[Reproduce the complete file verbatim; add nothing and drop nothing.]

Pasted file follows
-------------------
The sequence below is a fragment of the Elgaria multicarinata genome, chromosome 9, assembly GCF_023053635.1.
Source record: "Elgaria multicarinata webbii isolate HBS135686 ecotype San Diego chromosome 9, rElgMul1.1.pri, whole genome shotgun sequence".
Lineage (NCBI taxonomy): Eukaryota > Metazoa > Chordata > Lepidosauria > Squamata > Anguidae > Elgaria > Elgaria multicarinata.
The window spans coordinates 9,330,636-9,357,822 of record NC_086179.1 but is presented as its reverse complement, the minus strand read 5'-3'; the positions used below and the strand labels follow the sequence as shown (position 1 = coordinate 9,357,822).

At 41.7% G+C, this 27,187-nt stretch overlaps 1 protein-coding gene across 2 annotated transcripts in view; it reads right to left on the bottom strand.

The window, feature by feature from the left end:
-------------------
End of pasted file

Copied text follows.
The sequence below is a fragment of the Elgaria multicarinata genome, chromosome 9, assembly GCF_023053635.1.
Source record: "Elgaria multicarinata webbii isolate HBS135686 ecotype San Diego chromosome 9, rElgMul1.1.pri, whole genome shotgun sequence".
Lineage (NCBI taxonomy): Eukaryota > Metazoa > Chordata > Lepidosauria > Squamata > Anguidae > Elgaria > Elgaria multicarinata.
The window spans coordinates 9,330,636-9,357,822 of record NC_086179.1 but is presented as its reverse complement, the minus strand read 5'-3'; the positions used below and the strand labels follow the sequence as shown (position 1 = coordinate 9,357,822).

At 41.7% G+C, this 27,187-nt stretch overlaps 1 protein-coding gene across 2 annotated transcripts in view; it reads right to left on the bottom strand.

The window, feature by feature from the left end: